"Consider those who opposed the Son, when He came unto them with sovereignty and power. How many the Pharisees who were waiting to behold Him, and were lamenting over their separation from Him! And yet, when the fragrance of His coming was wafted over them, and His beauty was unveiled, they turned aside from Him and disputed with Him. Thus have we expounded unto thee that which was written in the Bible and Holy Scriptures. None save a very few, who were destitute of any power amongst men, turned towards His face. And yet today every man endowed with power and invested with sovereignty prideth himself on His Name! In like manner, consider how numerous, in these days, are the monks who, in My Name, have secluded themselves in their churches, and who, when the appointed time was fulfilled, and We unveiled Our beauty, knew Us not, though they call upon Me at eventide and at dawn. We see them clinging to My Name—Jesus—yet veiled from Myself. Verily, this is a strange marvel (2 Thess. 2:11 KJV). Say: Beware lest your devotions preventeth you from meeting the One to Whom you are Devoted, and your worship debar you from the One Who is the Object of all Worship.
Rend asunder the veils of vain-imaginings and false expectation. Verily this is your Lord the Omnipotent, the Omniscient! He hath come for the life of the world, life abundantly, and to unite all who dwell upon the whole surface of the earth. Come ye, O people, to the Rising-place of Revelation and tarry not even for a moment. Do ye read the Gospel of the New Testament and yet still do not acknowledge the All-Glorious Lord? This beseemeth you not, O concourse of learned men!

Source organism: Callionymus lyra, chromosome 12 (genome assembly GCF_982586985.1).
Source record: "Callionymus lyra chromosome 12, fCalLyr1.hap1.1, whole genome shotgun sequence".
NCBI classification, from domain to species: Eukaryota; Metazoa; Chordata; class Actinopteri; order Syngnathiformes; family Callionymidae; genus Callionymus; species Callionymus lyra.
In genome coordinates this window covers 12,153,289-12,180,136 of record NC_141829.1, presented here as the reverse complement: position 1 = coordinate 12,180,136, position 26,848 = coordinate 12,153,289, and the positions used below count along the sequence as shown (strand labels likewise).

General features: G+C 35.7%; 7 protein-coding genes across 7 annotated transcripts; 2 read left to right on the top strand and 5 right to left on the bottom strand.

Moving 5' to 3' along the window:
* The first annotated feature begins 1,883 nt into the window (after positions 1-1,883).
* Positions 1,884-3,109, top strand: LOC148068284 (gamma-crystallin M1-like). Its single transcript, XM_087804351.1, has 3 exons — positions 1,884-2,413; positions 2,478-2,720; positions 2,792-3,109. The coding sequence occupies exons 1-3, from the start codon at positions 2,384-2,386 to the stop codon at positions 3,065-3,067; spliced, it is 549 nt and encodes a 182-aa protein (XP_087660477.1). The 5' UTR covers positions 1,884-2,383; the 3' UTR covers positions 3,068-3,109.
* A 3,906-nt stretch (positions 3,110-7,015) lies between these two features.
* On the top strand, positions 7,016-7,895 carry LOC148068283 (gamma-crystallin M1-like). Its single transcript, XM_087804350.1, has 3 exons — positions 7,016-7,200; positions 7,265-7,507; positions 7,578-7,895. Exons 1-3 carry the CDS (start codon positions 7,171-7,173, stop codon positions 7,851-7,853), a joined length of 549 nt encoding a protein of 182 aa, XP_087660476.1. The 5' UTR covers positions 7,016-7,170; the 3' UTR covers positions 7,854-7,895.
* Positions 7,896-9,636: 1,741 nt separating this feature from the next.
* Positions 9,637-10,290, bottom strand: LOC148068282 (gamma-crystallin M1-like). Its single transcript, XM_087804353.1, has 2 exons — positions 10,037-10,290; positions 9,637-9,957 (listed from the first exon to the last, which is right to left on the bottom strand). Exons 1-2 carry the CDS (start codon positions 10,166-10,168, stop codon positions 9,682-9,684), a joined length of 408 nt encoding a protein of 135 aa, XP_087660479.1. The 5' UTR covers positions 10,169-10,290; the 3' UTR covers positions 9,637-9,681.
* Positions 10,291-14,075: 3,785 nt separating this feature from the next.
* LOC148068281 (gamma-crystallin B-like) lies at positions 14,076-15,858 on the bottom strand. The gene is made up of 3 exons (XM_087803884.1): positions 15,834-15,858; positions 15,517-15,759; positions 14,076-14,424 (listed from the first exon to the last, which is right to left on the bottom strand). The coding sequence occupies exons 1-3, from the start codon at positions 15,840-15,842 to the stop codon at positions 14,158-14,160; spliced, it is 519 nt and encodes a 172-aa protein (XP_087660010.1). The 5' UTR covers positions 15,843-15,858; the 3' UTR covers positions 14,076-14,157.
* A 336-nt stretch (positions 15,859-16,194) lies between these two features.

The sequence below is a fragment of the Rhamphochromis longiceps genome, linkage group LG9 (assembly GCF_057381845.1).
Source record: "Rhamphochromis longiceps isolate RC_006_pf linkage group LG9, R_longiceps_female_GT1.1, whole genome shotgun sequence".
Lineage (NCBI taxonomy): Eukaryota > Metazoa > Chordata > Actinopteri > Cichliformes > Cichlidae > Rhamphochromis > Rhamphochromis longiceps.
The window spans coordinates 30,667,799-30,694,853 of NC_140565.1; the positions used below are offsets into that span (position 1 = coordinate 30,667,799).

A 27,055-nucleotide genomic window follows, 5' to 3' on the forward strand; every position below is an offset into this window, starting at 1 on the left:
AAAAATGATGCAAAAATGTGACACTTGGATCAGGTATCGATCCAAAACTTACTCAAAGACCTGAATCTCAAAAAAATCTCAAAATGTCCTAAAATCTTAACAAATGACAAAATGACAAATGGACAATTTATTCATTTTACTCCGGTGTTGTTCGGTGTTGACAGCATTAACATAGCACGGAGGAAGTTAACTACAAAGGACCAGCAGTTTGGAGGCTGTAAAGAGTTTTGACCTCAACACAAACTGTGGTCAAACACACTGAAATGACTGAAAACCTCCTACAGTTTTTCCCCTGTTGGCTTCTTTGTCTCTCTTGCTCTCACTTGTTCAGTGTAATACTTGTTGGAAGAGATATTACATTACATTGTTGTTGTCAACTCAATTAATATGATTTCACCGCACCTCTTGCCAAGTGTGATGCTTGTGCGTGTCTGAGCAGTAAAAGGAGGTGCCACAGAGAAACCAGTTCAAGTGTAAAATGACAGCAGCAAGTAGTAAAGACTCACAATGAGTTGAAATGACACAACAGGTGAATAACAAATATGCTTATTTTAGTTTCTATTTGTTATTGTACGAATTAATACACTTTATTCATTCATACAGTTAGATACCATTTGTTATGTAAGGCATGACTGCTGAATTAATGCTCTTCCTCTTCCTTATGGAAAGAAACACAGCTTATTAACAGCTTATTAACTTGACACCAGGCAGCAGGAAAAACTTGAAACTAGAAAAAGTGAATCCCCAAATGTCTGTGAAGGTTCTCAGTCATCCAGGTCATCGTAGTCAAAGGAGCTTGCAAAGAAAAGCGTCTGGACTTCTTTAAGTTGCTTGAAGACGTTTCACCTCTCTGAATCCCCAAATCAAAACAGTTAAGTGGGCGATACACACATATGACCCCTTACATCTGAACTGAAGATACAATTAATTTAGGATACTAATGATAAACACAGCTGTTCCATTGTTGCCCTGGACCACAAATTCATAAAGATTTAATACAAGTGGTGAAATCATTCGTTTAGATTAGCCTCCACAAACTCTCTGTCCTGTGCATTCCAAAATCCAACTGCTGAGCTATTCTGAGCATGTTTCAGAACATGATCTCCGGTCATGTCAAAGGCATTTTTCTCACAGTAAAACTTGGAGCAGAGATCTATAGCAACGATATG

Say: Should ye deny this Revelation, by what proof have ye believed in God? Produce it! Thus the matter hath been revealed (2 Thess. 2:3 KJV) by the Supreme Pen on the part of your Lord El-Abha, in this Epistle from whose horizon the Light has shone. How many servants are there whose actions and deeds (Rev. 20:12,13; 22:12) became veils for themselves whereby they were withheld (Rev. 21:27) from coming nearer to God, the Sender of Breath."

This passage might make it seem like Bahá'u'lláh was claiming to be Jesus Himself, God's Son who was to return at the end of time, but it's important to remember that in Bahá'í cosmology, religion is renewed periodically by Manifestations of God, people who are sent by God precisely for that purpose.

While Bahá'u'lláh seemed to view himself as one of the Manifestations of God, there were many others who were also viewed that way in his religious tradition, including Krishna, Zoroaster, Jesus, and the Buddha.  He did not view any religion's revelatory claims as final, though they might be legitimately a partial revelation from Allah in terms of their moral content and theology.